On That Day, Borders Did Not Exist: The Americanization of Spanish Consumer Culture and National Identity under Franco, 1953–80

Saturday, January 7, 2012: 12:10 PM
Chicago Ballroom A (Chicago Marriott Downtown)
Alejandro Gomez-del-Moral, Rutgers University-New Brunswick
During the last two decades of Generalissimo Francisco Franco’s dictatorship (1953-75), Spanish culture, society, and politics transformed dramatically. Spain’s consumer culture was no exception. In these years, Spanish commerce rapidly globalized, as businesses rushed to join international associations, participate in international events, and build reputations abroad. Galerías Preciados, Spain’s foremost department store, joined the prestigious International Association of Department Stores in 1959, while in the 1960s, Spanish ad agencies sought membership in groups like the European Community of Advertising Agencies, and fashion magazines like Señor covered international shows featuring Spanish participants in ever-larger roles. Nor was the regime immune: Spain first applied to join the European Economic Community in 1957. Meanwhile, foreign – especially American – investment in Spain also flourished. In 1963, the Spanish advertising firm Ruescas merged with America’s McCann Erickson, becoming Ruescas-McCann Erickson. One year later, the American retailer Sears, Roebuck and Co., already extended throughout Latin America, founded its Spanish division, Sears, Roebuck de España.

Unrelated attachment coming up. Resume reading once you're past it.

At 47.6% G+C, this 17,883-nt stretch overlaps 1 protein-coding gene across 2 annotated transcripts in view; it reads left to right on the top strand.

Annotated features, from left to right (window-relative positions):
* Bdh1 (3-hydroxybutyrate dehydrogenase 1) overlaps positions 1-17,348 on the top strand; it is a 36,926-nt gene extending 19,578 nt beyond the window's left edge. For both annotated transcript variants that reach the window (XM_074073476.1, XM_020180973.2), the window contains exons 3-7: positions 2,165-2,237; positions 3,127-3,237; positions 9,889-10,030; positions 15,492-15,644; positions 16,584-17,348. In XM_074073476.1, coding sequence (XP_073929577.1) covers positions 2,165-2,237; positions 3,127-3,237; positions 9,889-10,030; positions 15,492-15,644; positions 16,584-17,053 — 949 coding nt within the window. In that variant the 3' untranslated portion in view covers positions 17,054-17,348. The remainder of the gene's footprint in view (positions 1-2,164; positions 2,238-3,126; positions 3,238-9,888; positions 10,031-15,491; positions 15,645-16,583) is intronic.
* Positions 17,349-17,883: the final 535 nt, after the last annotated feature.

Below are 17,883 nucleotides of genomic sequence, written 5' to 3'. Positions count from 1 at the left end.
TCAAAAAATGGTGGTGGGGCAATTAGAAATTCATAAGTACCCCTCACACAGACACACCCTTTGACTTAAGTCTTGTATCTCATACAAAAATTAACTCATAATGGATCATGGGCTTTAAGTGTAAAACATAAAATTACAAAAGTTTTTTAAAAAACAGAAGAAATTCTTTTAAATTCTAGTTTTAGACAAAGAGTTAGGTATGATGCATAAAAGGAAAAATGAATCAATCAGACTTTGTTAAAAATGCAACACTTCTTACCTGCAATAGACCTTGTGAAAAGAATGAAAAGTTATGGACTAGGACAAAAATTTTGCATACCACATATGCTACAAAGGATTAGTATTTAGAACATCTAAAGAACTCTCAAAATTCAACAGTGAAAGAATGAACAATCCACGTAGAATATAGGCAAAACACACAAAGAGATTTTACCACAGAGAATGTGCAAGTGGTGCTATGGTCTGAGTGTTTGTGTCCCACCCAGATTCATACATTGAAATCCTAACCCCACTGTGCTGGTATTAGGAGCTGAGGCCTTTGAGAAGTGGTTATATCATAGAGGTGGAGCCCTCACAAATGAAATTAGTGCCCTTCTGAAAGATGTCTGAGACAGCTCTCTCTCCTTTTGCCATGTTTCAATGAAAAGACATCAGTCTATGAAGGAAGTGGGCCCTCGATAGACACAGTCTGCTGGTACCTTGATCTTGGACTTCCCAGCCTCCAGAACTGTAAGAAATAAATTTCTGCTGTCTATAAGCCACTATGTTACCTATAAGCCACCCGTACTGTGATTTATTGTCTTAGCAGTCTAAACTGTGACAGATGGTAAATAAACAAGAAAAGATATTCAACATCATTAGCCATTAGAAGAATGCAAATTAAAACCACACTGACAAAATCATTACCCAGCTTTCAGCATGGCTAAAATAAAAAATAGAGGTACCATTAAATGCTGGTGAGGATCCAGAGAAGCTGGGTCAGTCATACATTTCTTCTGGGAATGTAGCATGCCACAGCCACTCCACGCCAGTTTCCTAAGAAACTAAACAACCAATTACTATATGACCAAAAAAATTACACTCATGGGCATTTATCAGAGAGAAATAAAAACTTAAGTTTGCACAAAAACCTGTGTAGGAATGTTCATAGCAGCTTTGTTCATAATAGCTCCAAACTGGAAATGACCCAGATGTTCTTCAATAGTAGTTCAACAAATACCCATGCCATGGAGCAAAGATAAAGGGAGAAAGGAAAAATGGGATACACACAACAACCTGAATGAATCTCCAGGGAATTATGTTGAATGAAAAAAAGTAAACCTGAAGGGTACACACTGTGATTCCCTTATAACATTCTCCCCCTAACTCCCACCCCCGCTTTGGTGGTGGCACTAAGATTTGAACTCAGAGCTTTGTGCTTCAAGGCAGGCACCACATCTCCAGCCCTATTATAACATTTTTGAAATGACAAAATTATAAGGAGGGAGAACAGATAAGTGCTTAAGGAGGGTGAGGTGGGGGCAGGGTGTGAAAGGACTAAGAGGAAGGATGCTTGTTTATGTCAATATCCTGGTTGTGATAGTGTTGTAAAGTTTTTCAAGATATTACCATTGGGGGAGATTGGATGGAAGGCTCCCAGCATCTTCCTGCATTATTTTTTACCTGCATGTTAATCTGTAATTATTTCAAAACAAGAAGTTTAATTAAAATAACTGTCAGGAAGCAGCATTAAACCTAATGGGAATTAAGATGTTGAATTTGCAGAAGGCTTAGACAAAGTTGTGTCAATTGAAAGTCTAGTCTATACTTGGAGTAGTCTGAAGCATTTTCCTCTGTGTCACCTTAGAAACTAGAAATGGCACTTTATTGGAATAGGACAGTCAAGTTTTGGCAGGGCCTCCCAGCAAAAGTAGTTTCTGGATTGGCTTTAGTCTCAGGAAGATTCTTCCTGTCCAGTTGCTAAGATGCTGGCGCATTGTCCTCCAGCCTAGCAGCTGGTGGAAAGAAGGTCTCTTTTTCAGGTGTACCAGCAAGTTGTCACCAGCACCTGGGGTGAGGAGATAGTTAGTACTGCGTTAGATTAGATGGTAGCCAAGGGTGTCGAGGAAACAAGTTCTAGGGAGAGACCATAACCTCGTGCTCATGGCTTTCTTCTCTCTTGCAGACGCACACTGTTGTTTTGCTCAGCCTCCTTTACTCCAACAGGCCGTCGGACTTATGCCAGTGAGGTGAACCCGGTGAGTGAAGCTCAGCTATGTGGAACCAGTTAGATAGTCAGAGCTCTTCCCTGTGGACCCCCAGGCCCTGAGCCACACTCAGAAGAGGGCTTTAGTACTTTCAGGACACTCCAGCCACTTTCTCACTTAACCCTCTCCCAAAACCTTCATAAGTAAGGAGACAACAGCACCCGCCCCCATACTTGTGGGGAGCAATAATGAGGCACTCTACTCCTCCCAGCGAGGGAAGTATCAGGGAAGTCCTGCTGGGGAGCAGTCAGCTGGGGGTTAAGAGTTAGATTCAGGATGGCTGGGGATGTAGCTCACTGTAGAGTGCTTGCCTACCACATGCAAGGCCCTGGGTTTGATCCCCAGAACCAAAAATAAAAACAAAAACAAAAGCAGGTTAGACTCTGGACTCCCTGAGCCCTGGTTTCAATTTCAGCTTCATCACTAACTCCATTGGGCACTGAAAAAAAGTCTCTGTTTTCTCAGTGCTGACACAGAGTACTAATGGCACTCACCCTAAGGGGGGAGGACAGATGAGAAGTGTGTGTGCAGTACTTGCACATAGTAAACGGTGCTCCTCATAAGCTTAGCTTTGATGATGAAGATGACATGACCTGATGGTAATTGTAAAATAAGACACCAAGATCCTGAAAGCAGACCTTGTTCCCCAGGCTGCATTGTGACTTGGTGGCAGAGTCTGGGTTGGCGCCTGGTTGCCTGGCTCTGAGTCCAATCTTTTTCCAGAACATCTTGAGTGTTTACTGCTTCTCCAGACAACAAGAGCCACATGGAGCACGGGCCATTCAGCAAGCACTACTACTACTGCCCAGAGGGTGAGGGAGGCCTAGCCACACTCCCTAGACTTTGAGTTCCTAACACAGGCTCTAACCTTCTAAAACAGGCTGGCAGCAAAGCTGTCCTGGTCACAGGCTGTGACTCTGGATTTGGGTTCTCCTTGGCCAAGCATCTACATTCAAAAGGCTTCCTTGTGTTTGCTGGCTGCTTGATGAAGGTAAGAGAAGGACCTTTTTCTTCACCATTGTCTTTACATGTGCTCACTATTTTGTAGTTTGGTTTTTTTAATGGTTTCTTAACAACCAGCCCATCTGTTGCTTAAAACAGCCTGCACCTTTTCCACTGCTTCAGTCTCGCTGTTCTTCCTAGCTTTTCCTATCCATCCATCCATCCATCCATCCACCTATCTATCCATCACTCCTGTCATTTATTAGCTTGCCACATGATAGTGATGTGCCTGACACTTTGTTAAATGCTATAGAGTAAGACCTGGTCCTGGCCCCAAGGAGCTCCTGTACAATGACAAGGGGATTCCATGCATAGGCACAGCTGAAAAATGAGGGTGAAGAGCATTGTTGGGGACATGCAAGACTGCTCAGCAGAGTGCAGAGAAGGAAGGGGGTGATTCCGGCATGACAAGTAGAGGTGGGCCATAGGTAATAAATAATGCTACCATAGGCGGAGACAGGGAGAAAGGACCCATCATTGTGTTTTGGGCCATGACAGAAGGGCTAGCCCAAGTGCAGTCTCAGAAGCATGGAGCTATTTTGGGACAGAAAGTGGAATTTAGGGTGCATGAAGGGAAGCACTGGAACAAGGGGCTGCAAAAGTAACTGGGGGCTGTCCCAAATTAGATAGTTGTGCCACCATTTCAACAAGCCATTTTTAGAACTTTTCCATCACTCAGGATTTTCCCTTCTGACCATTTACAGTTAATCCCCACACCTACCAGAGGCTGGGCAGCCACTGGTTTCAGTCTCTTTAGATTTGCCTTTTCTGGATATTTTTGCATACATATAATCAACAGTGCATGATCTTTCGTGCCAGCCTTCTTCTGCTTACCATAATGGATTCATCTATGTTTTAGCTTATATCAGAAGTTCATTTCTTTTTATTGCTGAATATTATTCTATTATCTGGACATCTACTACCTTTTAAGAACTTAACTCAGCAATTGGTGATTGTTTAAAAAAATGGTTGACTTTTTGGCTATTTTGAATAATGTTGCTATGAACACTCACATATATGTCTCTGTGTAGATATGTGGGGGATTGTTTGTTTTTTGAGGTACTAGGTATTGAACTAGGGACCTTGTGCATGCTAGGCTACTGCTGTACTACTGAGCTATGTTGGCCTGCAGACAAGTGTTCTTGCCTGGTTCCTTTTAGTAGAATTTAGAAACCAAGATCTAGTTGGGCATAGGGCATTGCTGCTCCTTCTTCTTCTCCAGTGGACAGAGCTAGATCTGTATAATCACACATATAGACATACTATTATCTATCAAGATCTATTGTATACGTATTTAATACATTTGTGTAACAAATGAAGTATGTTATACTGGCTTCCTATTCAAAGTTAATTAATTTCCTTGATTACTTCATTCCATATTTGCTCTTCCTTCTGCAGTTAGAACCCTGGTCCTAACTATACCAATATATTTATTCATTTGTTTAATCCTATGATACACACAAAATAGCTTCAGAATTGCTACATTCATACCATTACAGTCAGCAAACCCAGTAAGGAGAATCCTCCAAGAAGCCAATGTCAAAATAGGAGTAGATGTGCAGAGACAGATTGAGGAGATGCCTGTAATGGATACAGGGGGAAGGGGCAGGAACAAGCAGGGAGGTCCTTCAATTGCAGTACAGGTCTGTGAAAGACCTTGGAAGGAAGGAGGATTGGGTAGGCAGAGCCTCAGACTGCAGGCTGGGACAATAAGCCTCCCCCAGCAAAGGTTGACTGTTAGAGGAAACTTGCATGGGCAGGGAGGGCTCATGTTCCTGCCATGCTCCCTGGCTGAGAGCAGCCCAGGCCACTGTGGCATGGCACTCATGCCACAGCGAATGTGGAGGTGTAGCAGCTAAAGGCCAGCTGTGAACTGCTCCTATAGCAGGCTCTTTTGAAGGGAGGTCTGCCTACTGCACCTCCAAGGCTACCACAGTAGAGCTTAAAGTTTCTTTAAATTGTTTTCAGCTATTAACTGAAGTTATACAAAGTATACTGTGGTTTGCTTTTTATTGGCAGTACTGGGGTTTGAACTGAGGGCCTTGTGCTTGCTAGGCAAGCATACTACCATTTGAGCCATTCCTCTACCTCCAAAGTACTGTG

As this process unfolded, Spanish consumer discourse also shifted. Early Francoism had taught that Spain was exceptional, the sole possessor of a historic mission to protect Western Civilization. Merchants and consumers now abandoned this doctrine of difference for new notions of Spanish identity that cast Spain as one vibrant member of a network of Western capitalist nations, a network whose growing interconnection promised greater prosperity for all. In this spirit, a jubilant Señor even proclaimed, in 1961, “the imminent  realization of…[a]…great Federal Europe”.

This structural and discursive redefinition of Spanish identity proved central to the undermining of the Francoist sociopolitical project. As Spain drew closer to its democratic trading partners, Francoism’s traditional justifications, based in notions of national difference, eroded. The regime responded by tying its legitimacy to prosperity, but, as the regime discovered by 1975, this solution too was unstable.